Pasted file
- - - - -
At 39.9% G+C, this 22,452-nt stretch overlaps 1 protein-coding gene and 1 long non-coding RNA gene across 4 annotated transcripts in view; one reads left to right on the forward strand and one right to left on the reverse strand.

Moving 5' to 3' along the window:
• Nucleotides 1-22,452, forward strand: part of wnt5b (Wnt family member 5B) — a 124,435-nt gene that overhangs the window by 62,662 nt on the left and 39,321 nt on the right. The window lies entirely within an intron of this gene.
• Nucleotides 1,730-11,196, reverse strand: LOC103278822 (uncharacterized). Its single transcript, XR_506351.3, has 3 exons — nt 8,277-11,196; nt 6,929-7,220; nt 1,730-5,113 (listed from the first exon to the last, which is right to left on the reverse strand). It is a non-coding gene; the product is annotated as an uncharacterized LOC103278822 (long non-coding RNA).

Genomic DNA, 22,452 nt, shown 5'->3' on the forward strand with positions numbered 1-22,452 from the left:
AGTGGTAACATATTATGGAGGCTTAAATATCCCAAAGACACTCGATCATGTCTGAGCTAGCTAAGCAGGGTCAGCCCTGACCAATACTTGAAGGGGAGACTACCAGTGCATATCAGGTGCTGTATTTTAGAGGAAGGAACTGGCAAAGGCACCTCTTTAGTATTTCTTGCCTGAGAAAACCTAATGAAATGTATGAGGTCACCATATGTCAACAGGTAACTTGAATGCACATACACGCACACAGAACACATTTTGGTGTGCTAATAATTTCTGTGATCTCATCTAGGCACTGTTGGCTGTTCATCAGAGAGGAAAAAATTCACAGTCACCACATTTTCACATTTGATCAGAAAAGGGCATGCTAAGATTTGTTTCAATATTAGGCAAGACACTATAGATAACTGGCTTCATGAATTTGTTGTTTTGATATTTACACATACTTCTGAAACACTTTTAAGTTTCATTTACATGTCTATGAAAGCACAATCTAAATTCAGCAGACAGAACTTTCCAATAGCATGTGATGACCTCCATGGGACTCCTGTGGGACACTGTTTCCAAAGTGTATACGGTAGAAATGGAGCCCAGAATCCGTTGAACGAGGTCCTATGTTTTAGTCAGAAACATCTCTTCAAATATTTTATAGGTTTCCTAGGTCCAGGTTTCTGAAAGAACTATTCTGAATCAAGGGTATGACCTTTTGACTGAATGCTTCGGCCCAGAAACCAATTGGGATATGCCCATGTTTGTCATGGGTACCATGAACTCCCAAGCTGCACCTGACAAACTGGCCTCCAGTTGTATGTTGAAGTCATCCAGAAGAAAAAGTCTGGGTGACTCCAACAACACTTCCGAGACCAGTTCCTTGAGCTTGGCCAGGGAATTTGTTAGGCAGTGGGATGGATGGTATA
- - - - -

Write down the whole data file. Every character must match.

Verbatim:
At 39.9% G+C, this 22,452-nt stretch overlaps 1 protein-coding gene and 1 long non-coding RNA gene across 4 annotated transcripts in view; one reads left to right on the forward strand and one right to left on the reverse strand.

Moving 5' to 3' along the window:
• Nucleotides 1-22,452, forward strand: part of wnt5b (Wnt family member 5B) — a 124,435-nt gene that overhangs the window by 62,662 nt on the left and 39,321 nt on the right. The window lies entirely within an intron of this gene.
• Nucleotides 1,730-11,196, reverse strand: LOC103278822 (uncharacterized). Its single transcript, XR_506351.3, has 3 exons — nt 8,277-11,196; nt 6,929-7,220; nt 1,730-5,113 (listed from the first exon to the last, which is right to left on the reverse strand). It is a non-coding gene; the product is annotated as an uncharacterized LOC103278822 (long non-coding RNA).

Genomic DNA, 22,452 nt, shown 5'->3' on the forward strand with positions numbered 1-22,452 from the left:
AGTGGTAACATATTATGGAGGCTTAAATATCCCAAAGACACTCGATCATGTCTGAGCTAGCTAAGCAGGGTCAGCCCTGACCAATACTTGAAGGGGAGACTACCAGTGCATATCAGGTGCTGTATTTTAGAGGAAGGAACTGGCAAAGGCACCTCTTTAGTATTTCTTGCCTGAGAAAACCTAATGAAATGTATGAGGTCACCATATGTCAACAGGTAACTTGAATGCACATACACGCACACAGAACACATTTTGGTGTGCTAATAATTTCTGTGATCTCATCTAGGCACTGTTGGCTGTTCATCAGAGAGGAAAAAATTCACAGTCACCACATTTTCACATTTGATCAGAAAAGGGCATGCTAAGATTTGTTTCAATATTAGGCAAGACACTATAGATAACTGGCTTCATGAATTTGTTGTTTTGATATTTACACATACTTCTGAAACACTTTTAAGTTTCATTTACATGTCTATGAAAGCACAATCTAAATTCAGCAGACAGAACTTTCCAATAGCATGTGATGACCTCCATGGGACTCCTGTGGGACACTGTTTCCAAAGTGTATACGGTAGAAATGGAGCCCAGAATCCGTTGAACGAGGTCCTATGTTTTAGTCAGAAACATCTCTTCAAATATTTTATAGGTTTCCTAGGTCCAGGTTTCTGAAAGAACTATTCTGAATCAAGGGTATGACCTTTTGACTGAATGCTTCGGCCCAGAAACCAATTGGGATATGCCCATGTTTGTCATGGGTACCATGAACTCCCAAGCTGCACCTGACAAACTGGCCTCCAGTTGTATGTTGAAGTCATCCAGAAGAAAAAGTCTGGGTGACTCCAACAACACTTCCGAGACCAGTTCCTTGAGCTTGGCCAGGGAATTTGTTAGGCAGTGGGATGGATGGTATA